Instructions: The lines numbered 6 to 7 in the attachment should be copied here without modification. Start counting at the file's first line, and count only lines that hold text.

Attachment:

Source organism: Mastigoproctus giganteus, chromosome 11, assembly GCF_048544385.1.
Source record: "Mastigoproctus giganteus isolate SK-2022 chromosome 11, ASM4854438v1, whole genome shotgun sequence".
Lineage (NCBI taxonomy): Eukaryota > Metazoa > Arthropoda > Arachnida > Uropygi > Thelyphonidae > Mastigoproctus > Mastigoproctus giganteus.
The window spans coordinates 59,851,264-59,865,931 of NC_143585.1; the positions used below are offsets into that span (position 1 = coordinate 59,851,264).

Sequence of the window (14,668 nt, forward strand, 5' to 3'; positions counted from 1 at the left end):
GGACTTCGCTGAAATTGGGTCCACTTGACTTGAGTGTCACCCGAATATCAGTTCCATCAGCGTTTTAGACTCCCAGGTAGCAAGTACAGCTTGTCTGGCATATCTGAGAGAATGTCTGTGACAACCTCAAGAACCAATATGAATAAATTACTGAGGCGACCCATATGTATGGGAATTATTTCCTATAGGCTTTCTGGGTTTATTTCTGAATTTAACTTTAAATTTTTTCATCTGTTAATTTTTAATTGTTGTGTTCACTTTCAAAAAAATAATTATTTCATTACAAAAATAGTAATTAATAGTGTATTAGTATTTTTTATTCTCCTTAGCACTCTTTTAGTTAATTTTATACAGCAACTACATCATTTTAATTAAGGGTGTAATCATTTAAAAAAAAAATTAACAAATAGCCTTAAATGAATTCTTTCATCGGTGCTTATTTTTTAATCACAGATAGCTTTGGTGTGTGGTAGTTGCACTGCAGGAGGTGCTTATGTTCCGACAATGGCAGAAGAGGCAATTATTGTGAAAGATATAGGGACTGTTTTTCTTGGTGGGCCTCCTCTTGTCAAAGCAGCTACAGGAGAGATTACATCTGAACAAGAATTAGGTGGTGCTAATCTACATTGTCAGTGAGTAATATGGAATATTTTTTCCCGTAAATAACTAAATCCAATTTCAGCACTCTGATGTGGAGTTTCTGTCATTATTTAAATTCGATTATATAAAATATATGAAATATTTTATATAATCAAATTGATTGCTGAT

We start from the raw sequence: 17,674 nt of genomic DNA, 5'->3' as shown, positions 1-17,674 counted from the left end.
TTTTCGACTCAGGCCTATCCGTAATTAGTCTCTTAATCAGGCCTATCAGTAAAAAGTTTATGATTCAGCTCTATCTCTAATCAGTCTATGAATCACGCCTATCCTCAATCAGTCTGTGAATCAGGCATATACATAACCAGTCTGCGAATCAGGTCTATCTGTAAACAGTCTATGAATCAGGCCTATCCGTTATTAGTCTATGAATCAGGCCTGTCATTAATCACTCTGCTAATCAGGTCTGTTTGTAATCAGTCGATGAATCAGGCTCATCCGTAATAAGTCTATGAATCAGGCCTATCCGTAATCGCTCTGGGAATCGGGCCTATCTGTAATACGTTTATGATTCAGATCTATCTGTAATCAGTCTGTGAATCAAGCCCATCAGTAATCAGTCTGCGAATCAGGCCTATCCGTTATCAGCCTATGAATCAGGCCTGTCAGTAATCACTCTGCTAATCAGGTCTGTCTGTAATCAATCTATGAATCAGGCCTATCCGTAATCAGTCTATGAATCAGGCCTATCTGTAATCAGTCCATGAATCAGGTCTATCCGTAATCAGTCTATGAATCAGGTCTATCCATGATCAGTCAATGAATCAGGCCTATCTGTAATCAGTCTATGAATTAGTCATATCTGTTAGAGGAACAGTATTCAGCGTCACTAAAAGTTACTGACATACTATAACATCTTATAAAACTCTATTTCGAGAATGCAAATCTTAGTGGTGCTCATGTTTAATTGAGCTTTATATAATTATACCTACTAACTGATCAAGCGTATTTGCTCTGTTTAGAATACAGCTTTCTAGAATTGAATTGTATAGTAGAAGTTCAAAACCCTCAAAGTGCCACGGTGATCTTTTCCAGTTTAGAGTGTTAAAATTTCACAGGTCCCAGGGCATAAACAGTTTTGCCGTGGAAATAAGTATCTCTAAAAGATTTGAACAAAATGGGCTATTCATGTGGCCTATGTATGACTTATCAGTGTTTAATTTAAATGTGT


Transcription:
GGACTTCGCTGAAATTGGGTCCACTTGACTTGAGTGTCACCCGAATATCAGTTCCATCAGCGTTTTAGACTCCCAGGTAGCAAGTACAGCTTGTCTGGCATATCTGAGAGAATGTCTGTGACAACCTCAAGAACCAATATGAATAAATTACTGAGGCGACCCATATGTATGGGAATTATTTCCTATAGGCTTTCTGGGTTTATTTCTGAATTTAACTTTAAATTTTTTCATCTGTTAATTTTTAATTGTTGTGTTCACTTTCAAAAAAATAATTATTTCATTACAAAAATAGTAATTAATAGTGTATTAGTATTTTTTATTCTCCTTAGCACTCTTTTAGTTAATTTTATACAGCAACTACATCATTTTAATTAAGGGTGTAATCATTTAAAAAAAAAATTAACAAATAGCCTTAAATGAATTCTTTCATCGGTGCTTATTTTTTAATCACAGATAGCTTTGGTGTGTGGTAGTTGCACTGCAGGAGGTGCTTATGTTCCGACAATGGCAGAAGAGGCAATTATTGTGAAAGATATAGGGACTGTTTTTCTTGGTGGGCCTCCTCTTGTCAAAGCAGCTACAGGAGAGATTACATCTGAACAAGAATTAGGTGGTGCTAATCTACATTGTCAGTGAGTAATATGGAATATTTTTTCCCGTAAATAACTAAATCCAATTTCAGCACTCTGATGTGGAGTTTCTGTCATTATTTAAATTCGATTATATAAAATATATGAAATATTTTATATAATCAAATTGATTGCTGAT

We start from the raw sequence: 17,674 nt of genomic DNA, 5'->3' as shown, positions 1-17,674 counted from the left end.